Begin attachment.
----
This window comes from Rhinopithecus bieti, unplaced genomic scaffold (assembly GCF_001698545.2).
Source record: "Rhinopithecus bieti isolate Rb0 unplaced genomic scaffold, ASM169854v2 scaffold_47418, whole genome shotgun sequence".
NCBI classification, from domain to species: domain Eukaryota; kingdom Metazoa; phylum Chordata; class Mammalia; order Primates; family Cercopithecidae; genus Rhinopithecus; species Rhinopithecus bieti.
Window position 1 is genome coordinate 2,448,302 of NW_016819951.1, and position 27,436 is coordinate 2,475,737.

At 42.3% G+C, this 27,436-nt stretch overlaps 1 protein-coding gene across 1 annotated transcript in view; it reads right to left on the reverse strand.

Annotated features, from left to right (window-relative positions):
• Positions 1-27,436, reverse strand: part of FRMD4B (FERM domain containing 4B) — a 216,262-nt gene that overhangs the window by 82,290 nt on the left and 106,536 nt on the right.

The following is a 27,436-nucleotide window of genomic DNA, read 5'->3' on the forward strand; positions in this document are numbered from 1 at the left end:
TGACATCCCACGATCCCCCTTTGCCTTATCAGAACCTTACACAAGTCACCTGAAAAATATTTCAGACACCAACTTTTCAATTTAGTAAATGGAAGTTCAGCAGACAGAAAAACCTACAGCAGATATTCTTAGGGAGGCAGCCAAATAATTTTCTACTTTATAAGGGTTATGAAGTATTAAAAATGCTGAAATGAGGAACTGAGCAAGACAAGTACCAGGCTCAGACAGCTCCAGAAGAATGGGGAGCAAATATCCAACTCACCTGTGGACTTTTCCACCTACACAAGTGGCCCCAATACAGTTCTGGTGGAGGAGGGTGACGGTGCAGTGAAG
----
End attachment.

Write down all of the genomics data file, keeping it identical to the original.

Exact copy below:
This window comes from Rhinopithecus bieti, unplaced genomic scaffold (assembly GCF_001698545.2).
Source record: "Rhinopithecus bieti isolate Rb0 unplaced genomic scaffold, ASM169854v2 scaffold_47418, whole genome shotgun sequence".
NCBI classification, from domain to species: domain Eukaryota; kingdom Metazoa; phylum Chordata; class Mammalia; order Primates; family Cercopithecidae; genus Rhinopithecus; species Rhinopithecus bieti.
Window position 1 is genome coordinate 2,448,302 of NW_016819951.1, and position 27,436 is coordinate 2,475,737.

At 42.3% G+C, this 27,436-nt stretch overlaps 1 protein-coding gene across 1 annotated transcript in view; it reads right to left on the reverse strand.

Annotated features, from left to right (window-relative positions):
• Positions 1-27,436, reverse strand: part of FRMD4B (FERM domain containing 4B) — a 216,262-nt gene that overhangs the window by 82,290 nt on the left and 106,536 nt on the right.

The following is a 27,436-nucleotide window of genomic DNA, read 5'->3' on the forward strand; positions in this document are numbered from 1 at the left end:
TGACATCCCACGATCCCCCTTTGCCTTATCAGAACCTTACACAAGTCACCTGAAAAATATTTCAGACACCAACTTTTCAATTTAGTAAATGGAAGTTCAGCAGACAGAAAAACCTACAGCAGATATTCTTAGGGAGGCAGCCAAATAATTTTCTACTTTATAAGGGTTATGAAGTATTAAAAATGCTGAAATGAGGAACTGAGCAAGACAAGTACCAGGCTCAGACAGCTCCAGAAGAATGGGGAGCAAATATCCAACTCACCTGTGGACTTTTCCACCTACACAAGTGGCCCCAATACAGTTCTGGTGGAGGAGGGTGACGGTGCAGTGAAG